Day Traders Diary


The S&P 500 advanced 0.5% to begin the third quarter on an upbeat note. Although the S&P registered a solid gain, the index closed almost 12 points below its session high after being rejected by its 20- and 50-day moving averages.

Stocks climbed at the open, taking a cue from gains in major markets across the world. Global investors favored equities despite mixed PMI data out of China as the country's Manufacturing PMI declined to 50.10 from 50.80 (50.00 expected) and the HSBC Manufacturing PMI remained in contraction with a downtick to 48.2 from 48.3 (48.3 forecast).

Meanwhile, most European Manufacturing PMI reports surprised to the upside, but only Great Britain (52.5 actual, 51.5 expected) posted an expansionary reading while Spain (50.0 actual, 48.5 expected) came in right on the border between contraction and expansion. The aggregate Eurozone Manufacturing PMI ticked up to 48.8 from 48.7.

Commodities began showing strength overnight, and those gains provided a boost to growth-oriented sectors. Copper futures jumped 3.3% to $3.157 per pound while gold futures rose 2.4% to $1252.50 per troy ounce. Similarly, the Market Vectors Gold Miners ETF (GDX 24.89, +0.40) added 1.6%, giving a measure of support to the materials sector, which ended among the leaders.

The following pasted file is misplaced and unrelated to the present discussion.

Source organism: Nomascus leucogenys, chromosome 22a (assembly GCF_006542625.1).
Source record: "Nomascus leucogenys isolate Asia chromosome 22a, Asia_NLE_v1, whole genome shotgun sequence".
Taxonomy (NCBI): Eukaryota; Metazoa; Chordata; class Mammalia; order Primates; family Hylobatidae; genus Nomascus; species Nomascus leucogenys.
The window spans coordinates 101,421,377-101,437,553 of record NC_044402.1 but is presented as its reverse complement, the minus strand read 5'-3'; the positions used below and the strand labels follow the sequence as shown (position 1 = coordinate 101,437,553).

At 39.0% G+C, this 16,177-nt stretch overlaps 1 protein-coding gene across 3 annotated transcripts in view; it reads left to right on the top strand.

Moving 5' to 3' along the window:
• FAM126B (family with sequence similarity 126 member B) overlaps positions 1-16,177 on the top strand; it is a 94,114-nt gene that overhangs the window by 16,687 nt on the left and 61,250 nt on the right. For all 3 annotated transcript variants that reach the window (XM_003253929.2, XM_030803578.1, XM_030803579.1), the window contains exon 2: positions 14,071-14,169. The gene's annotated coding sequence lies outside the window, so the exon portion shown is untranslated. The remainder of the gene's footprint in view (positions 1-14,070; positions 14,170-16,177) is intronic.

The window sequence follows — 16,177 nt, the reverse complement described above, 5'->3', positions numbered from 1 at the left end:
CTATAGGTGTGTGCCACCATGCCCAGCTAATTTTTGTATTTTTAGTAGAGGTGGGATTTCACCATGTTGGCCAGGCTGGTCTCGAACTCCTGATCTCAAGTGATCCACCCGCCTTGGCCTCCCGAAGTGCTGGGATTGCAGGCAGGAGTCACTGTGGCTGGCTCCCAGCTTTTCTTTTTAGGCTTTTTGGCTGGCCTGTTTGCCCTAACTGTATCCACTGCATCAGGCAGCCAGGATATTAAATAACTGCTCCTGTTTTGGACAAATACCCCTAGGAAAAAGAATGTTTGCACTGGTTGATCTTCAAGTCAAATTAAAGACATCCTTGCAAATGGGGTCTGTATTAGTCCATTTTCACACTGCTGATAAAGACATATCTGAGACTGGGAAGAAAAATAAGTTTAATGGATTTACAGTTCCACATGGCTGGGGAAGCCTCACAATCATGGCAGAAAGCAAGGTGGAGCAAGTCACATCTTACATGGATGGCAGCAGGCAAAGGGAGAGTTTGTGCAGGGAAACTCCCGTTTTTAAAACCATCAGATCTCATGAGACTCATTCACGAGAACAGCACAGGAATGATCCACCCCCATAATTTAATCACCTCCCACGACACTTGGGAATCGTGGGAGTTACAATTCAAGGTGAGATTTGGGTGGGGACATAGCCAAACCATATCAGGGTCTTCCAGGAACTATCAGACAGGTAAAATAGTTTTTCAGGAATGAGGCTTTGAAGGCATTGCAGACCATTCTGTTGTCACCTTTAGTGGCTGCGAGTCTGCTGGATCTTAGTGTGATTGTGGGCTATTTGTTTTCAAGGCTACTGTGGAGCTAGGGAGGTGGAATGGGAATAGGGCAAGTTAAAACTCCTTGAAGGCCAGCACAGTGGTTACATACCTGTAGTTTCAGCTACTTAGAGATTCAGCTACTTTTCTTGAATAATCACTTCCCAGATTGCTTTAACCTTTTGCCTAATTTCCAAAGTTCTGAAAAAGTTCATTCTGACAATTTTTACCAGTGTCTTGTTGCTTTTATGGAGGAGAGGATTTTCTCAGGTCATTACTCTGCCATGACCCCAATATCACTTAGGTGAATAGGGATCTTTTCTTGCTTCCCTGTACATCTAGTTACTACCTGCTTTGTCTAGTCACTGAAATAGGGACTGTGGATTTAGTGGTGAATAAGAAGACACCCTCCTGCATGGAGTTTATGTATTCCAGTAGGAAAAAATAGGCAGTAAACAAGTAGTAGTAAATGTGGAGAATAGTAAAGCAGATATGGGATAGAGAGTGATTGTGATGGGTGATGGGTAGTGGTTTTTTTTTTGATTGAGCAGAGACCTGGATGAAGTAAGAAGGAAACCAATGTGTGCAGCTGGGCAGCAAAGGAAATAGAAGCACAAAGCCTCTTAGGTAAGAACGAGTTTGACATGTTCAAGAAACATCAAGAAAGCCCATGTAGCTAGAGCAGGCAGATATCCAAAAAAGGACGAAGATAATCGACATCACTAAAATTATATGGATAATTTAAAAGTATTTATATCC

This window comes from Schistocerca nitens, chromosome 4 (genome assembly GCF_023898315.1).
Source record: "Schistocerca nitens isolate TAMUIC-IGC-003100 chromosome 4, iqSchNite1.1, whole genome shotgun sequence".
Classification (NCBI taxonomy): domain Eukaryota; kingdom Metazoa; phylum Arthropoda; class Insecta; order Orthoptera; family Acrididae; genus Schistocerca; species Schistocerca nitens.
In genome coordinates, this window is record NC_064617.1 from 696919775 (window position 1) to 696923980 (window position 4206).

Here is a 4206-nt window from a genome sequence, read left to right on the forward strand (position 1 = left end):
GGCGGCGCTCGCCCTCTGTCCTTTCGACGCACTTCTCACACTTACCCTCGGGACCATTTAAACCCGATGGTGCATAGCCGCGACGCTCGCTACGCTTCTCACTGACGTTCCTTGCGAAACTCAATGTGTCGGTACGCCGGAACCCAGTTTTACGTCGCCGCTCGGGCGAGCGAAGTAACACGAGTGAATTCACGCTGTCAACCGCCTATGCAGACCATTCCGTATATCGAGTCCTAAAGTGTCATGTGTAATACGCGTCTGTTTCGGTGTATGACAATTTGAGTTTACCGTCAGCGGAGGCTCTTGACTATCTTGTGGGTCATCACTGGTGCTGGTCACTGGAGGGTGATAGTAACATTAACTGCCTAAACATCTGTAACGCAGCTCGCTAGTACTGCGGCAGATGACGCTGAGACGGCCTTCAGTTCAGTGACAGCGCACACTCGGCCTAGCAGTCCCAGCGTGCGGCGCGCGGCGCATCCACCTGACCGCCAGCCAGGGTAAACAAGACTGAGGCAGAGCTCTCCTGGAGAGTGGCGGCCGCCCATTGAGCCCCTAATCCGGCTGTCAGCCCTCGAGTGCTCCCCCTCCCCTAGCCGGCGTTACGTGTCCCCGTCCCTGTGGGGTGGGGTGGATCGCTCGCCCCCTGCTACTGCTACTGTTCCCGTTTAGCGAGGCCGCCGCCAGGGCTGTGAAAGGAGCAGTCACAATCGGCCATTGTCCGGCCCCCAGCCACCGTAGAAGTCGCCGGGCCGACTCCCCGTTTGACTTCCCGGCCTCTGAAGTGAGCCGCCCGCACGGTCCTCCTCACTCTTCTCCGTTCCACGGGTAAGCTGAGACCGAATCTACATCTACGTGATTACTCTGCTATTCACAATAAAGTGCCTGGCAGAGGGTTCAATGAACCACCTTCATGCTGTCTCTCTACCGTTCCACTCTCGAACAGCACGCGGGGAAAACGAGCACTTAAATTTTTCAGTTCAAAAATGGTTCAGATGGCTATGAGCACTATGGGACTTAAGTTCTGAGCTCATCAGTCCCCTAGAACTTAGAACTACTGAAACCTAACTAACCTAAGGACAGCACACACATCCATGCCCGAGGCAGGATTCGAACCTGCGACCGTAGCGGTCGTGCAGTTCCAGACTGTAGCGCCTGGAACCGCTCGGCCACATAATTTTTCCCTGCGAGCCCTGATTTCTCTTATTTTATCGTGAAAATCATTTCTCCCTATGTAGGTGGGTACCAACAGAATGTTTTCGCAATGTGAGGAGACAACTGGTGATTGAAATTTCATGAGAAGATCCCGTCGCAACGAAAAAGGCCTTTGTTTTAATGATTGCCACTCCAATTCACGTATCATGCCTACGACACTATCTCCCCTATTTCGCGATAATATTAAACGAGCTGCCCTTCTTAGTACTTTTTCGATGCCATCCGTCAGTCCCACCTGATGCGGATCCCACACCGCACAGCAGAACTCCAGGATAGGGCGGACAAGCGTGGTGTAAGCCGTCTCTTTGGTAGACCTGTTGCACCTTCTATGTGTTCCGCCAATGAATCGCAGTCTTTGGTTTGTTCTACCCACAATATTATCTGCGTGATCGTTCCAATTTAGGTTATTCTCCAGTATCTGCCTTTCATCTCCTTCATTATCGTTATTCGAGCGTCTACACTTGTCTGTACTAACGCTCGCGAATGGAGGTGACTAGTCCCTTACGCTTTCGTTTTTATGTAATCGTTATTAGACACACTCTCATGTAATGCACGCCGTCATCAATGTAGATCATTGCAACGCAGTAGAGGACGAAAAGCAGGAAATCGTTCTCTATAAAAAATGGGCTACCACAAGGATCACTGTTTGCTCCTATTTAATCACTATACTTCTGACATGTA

The industrial sector overtook producers of basic materials into the close as transportation-related names fared well. The Dow Jones Transportation Average posted a gain of 1.1%.

Elsewhere, the energy space advanced 0.6% as crude oil climbed 1.4% to $97.95 per barrel.

While most cyclical sectors outperformed the broader market, countercyclical groups ended in mixed fashion. The health care space received some support from biotechnology after Onyx Pharma (ONXX 131.33, +44.51) rejected an unsolicited acquisition proposal from Amgen (AMGN 97.49, -1.17). The iShares Nasdaq Biotechnology ETF (IBB 178.26, +4.38) advanced 2.5%.

On the downside, telecom services and utilities ended with respective losses of 0.1% and 1.3%.

Reviewing today's economic data, the ISM Index increased to 50.9 in June from 49.0 in May, ending a one-month contraction. The consensus expected the index to increase to 50.5.

Separately, construction spending increased 0.5% in May after increasing a downwardly revised 0.1% (from 0.4%) in April. That was exactly what the consensus expected.

Surprisingly, the entire gain in construction came from the public sector. After months of weakness, that sector increased 1.8% on strong overall growth.

Tomorrow, May factory orders will be released at 10:00 ET while automakers will be reporting their June sales throughout the day.

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